e Is For Eventually

Will e-tickets ever be fully functional?
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This story appears in the March 2001 issue of Entrepreneur. Subscribe »

Electronic tickets were supposed to simplify our trips, lessen our worries and save trees in the process. Instead, they often create more problems than they solve. Troubles with transferability, concerns about fraud and other technological glitches have stopped many frequent travelers from going ticketless.

All that could change. In April, a new company called EncrypTix will start giving you the option of printing encrypted airline tickets and boarding passes from a PC. Ultimately, its vision is to store encoded ticket information on cell phones or personal digital assistants and "beam" it to gate agents. "Acceptance and trust of wireless devices will soon prevail," predicts Jim Rowan, the company's founder and CEO. "It's just a matter of time."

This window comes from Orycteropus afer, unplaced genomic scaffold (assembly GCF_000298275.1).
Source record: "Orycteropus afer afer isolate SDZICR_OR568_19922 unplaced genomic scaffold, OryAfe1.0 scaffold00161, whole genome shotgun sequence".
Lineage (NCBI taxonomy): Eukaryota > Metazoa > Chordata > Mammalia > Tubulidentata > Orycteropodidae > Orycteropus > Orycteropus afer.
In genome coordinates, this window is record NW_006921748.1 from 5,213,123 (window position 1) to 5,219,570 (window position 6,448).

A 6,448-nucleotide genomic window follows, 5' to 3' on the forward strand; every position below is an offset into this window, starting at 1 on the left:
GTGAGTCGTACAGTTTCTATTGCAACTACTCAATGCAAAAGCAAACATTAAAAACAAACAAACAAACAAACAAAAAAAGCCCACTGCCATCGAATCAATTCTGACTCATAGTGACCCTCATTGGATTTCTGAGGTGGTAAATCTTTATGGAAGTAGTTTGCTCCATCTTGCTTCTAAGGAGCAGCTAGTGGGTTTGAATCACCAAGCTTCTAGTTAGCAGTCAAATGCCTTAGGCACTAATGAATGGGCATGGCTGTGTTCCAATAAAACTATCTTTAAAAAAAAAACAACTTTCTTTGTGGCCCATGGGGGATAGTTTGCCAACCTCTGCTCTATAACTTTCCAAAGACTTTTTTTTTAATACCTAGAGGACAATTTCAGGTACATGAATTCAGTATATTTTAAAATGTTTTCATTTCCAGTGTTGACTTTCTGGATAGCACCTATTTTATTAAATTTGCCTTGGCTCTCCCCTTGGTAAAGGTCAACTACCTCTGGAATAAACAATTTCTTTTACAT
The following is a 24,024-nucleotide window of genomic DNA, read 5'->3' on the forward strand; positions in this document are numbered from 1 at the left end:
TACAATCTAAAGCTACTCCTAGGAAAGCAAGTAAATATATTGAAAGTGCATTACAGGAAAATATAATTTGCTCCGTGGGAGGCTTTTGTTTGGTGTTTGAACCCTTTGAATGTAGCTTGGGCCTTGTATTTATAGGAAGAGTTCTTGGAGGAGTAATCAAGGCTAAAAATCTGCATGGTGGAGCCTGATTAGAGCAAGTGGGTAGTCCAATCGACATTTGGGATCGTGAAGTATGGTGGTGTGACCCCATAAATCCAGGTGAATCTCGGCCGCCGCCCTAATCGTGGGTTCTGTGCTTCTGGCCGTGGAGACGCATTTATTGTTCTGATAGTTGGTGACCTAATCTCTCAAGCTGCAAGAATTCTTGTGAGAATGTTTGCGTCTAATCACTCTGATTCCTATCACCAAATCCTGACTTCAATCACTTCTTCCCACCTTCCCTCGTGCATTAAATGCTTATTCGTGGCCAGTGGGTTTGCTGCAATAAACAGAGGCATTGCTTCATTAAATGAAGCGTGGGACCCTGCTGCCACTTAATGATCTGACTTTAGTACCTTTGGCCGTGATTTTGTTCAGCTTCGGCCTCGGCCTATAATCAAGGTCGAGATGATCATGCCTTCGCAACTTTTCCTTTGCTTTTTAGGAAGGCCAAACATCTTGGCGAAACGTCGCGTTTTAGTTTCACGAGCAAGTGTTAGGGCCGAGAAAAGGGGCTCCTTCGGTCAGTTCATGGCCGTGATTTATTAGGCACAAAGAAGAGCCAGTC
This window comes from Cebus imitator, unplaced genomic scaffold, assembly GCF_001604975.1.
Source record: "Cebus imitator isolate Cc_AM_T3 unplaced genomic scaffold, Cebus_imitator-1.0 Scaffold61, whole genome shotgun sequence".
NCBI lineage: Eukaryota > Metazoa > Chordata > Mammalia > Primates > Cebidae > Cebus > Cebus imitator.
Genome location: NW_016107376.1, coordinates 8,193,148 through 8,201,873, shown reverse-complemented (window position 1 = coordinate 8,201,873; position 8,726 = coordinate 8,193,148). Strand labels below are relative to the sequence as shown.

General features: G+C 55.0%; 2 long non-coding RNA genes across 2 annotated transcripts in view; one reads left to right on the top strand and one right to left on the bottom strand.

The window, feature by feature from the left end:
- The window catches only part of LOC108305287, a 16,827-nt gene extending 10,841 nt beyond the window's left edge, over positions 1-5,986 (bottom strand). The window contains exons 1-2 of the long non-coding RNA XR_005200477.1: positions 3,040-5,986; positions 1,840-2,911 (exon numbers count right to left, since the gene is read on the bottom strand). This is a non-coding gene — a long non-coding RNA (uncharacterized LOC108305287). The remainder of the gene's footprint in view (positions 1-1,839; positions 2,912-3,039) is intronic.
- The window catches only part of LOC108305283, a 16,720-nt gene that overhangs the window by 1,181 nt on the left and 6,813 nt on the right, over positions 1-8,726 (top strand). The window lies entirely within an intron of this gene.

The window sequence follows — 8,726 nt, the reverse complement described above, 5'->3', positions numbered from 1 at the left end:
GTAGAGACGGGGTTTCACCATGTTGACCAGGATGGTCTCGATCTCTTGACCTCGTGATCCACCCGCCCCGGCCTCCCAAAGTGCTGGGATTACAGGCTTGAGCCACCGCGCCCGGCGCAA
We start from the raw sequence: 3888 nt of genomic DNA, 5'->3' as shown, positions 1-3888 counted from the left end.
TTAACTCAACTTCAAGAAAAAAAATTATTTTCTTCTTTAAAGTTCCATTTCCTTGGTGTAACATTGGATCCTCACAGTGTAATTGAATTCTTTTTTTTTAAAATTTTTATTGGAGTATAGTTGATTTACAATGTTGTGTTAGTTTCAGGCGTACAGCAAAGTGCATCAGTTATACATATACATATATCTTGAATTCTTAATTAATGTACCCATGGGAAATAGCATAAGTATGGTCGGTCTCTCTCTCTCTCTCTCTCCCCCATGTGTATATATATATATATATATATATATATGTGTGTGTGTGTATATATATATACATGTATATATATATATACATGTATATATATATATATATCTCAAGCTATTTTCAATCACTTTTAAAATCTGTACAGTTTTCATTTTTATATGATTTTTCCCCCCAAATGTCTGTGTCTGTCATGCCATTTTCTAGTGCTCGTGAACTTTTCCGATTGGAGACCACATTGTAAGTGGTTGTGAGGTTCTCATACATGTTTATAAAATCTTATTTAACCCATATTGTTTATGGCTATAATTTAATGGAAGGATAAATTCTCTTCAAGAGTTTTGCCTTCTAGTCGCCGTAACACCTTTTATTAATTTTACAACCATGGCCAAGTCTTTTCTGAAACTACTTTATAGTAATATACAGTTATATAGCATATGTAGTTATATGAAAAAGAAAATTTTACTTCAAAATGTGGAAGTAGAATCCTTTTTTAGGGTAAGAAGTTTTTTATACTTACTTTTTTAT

It's too soon to tell which travel suppliers will accept these newfangled boarding passes, or even whether this service will solve some of the challenges that travelers continue to have with electronic tickets. At press time, Rowan said a number of airlines, hotels and car rental companies will start taking the printed tickets in early 2001, although he won't say which ones. The company hasn't said when its "beamable" tickets will be ready.

If consumer surveys are any indication, the EncrypTix plan could take off. More business travelers are interested in ticketless travel, according to the Yesawich, Pepperdine & Brown/Yankelovich Partners National Business Travel Monitor. It finds that 59 percent of road warriors consider electronic tickets "very desirable" in an airline, a jump of two percentage points from 1999. Meanwhile, 62 percent of corporate travelers carry cell phones when traveling and another 34 percent travel with beepers-devices that could, in theory, interface with a new ticketing system.

It remains to be seen whether EncrypTix represents the final word in ticket delivery. More likely, it's a necessary intermediate step that will usher in an age in which electronic tickets can truly be called electronic.

Christopher Elliott is a writer in Annapolis, Maryland. Contact him at www.elliott.org.

Contact Source

  • Yesawich, Pepperdine & Brown/Yankelovich Partners National Business Travel Monitor, www.ypb.com
Edition: July 2017

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